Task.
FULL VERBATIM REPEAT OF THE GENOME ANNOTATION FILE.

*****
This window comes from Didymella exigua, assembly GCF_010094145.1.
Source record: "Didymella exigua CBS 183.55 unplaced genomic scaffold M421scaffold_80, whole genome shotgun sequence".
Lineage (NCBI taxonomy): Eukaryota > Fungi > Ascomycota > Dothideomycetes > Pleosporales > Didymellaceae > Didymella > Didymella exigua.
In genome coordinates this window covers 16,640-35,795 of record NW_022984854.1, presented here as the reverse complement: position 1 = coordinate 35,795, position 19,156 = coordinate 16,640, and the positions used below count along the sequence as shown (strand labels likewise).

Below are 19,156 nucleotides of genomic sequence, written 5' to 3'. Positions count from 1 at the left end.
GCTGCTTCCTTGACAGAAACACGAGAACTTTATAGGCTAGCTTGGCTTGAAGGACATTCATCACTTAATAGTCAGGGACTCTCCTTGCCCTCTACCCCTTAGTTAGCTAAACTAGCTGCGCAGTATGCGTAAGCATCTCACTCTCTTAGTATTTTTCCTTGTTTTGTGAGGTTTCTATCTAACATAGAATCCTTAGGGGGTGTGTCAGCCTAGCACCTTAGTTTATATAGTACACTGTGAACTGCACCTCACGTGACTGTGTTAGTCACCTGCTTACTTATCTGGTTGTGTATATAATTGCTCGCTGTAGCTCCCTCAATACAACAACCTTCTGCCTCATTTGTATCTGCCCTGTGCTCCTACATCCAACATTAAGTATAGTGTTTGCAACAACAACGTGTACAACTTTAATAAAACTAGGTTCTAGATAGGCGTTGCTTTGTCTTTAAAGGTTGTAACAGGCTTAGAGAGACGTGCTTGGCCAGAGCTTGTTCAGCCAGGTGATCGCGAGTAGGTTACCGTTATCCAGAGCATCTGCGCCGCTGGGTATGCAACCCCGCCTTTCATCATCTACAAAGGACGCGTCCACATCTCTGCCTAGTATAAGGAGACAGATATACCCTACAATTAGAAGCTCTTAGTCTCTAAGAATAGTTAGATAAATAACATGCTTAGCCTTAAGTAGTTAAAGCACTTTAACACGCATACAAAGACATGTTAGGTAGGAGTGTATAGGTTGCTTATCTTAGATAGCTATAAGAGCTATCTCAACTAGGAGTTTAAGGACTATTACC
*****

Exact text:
This window comes from Didymella exigua, assembly GCF_010094145.1.
Source record: "Didymella exigua CBS 183.55 unplaced genomic scaffold M421scaffold_80, whole genome shotgun sequence".
Lineage (NCBI taxonomy): Eukaryota > Fungi > Ascomycota > Dothideomycetes > Pleosporales > Didymellaceae > Didymella > Didymella exigua.
In genome coordinates this window covers 16,640-35,795 of record NW_022984854.1, presented here as the reverse complement: position 1 = coordinate 35,795, position 19,156 = coordinate 16,640, and the positions used below count along the sequence as shown (strand labels likewise).

Below are 19,156 nucleotides of genomic sequence, written 5' to 3'. Positions count from 1 at the left end.
GCTGCTTCCTTGACAGAAACACGAGAACTTTATAGGCTAGCTTGGCTTGAAGGACATTCATCACTTAATAGTCAGGGACTCTCCTTGCCCTCTACCCCTTAGTTAGCTAAACTAGCTGCGCAGTATGCGTAAGCATCTCACTCTCTTAGTATTTTTCCTTGTTTTGTGAGGTTTCTATCTAACATAGAATCCTTAGGGGGTGTGTCAGCCTAGCACCTTAGTTTATATAGTACACTGTGAACTGCACCTCACGTGACTGTGTTAGTCACCTGCTTACTTATCTGGTTGTGTATATAATTGCTCGCTGTAGCTCCCTCAATACAACAACCTTCTGCCTCATTTGTATCTGCCCTGTGCTCCTACATCCAACATTAAGTATAGTGTTTGCAACAACAACGTGTACAACTTTAATAAAACTAGGTTCTAGATAGGCGTTGCTTTGTCTTTAAAGGTTGTAACAGGCTTAGAGAGACGTGCTTGGCCAGAGCTTGTTCAGCCAGGTGATCGCGAGTAGGTTACCGTTATCCAGAGCATCTGCGCCGCTGGGTATGCAACCCCGCCTTTCATCATCTACAAAGGACGCGTCCACATCTCTGCCTAGTATAAGGAGACAGATATACCCTACAATTAGAAGCTCTTAGTCTCTAAGAATAGTTAGATAAATAACATGCTTAGCCTTAAGTAGTTAAAGCACTTTAACACGCATACAAAGACATGTTAGGTAGGAGTGTATAGGTTGCTTATCTTAGATAGCTATAAGAGCTATCTCAACTAGGAGTTTAAGGACTATTACC